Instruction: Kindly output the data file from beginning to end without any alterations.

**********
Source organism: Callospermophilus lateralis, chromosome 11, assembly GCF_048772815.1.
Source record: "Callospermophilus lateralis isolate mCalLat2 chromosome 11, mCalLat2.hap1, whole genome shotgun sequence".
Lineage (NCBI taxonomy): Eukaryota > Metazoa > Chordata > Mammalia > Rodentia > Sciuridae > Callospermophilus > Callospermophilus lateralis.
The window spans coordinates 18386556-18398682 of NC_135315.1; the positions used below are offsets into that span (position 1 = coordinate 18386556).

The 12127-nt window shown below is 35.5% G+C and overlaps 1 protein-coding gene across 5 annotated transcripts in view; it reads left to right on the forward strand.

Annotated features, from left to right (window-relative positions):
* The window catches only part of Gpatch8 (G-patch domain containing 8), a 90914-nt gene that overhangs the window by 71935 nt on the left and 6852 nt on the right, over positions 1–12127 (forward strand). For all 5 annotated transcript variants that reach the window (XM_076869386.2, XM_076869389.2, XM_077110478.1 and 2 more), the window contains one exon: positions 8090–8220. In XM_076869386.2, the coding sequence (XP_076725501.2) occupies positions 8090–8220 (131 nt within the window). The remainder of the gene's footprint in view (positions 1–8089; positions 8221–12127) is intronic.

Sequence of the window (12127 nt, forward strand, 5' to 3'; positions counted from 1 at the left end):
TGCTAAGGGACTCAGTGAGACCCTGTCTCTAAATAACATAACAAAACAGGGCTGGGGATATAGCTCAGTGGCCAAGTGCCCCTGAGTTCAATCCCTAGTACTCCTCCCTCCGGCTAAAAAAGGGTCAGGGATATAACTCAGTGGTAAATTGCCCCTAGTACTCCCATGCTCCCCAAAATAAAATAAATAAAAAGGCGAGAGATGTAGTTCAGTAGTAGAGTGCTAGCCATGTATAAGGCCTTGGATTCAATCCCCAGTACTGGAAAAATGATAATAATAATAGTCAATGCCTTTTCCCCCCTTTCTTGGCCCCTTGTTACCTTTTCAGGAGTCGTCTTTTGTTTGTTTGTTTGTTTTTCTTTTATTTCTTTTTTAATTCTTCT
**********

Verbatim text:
Source organism: Callospermophilus lateralis, chromosome 11, assembly GCF_048772815.1.
Source record: "Callospermophilus lateralis isolate mCalLat2 chromosome 11, mCalLat2.hap1, whole genome shotgun sequence".
Lineage (NCBI taxonomy): Eukaryota > Metazoa > Chordata > Mammalia > Rodentia > Sciuridae > Callospermophilus > Callospermophilus lateralis.
The window spans coordinates 18386556-18398682 of NC_135315.1; the positions used below are offsets into that span (position 1 = coordinate 18386556).

The 12127-nt window shown below is 35.5% G+C and overlaps 1 protein-coding gene across 5 annotated transcripts in view; it reads left to right on the forward strand.

Annotated features, from left to right (window-relative positions):
* The window catches only part of Gpatch8 (G-patch domain containing 8), a 90914-nt gene that overhangs the window by 71935 nt on the left and 6852 nt on the right, over positions 1–12127 (forward strand). For all 5 annotated transcript variants that reach the window (XM_076869386.2, XM_076869389.2, XM_077110478.1 and 2 more), the window contains one exon: positions 8090–8220. In XM_076869386.2, the coding sequence (XP_076725501.2) occupies positions 8090–8220 (131 nt within the window). The remainder of the gene's footprint in view (positions 1–8089; positions 8221–12127) is intronic.

Sequence of the window (12127 nt, forward strand, 5' to 3'; positions counted from 1 at the left end):
TGCTAAGGGACTCAGTGAGACCCTGTCTCTAAATAACATAACAAAACAGGGCTGGGGATATAGCTCAGTGGCCAAGTGCCCCTGAGTTCAATCCCTAGTACTCCTCCCTCCGGCTAAAAAAGGGTCAGGGATATAACTCAGTGGTAAATTGCCCCTAGTACTCCCATGCTCCCCAAAATAAAATAAATAAAAAGGCGAGAGATGTAGTTCAGTAGTAGAGTGCTAGCCATGTATAAGGCCTTGGATTCAATCCCCAGTACTGGAAAAATGATAATAATAATAGTCAATGCCTTTTCCCCCCTTTCTTGGCCCCTTGTTACCTTTTCAGGAGTCGTCTTTTGTTTGTTTGTTTGTTTTTCTTTTATTTCTTTTTTAATTCTTCT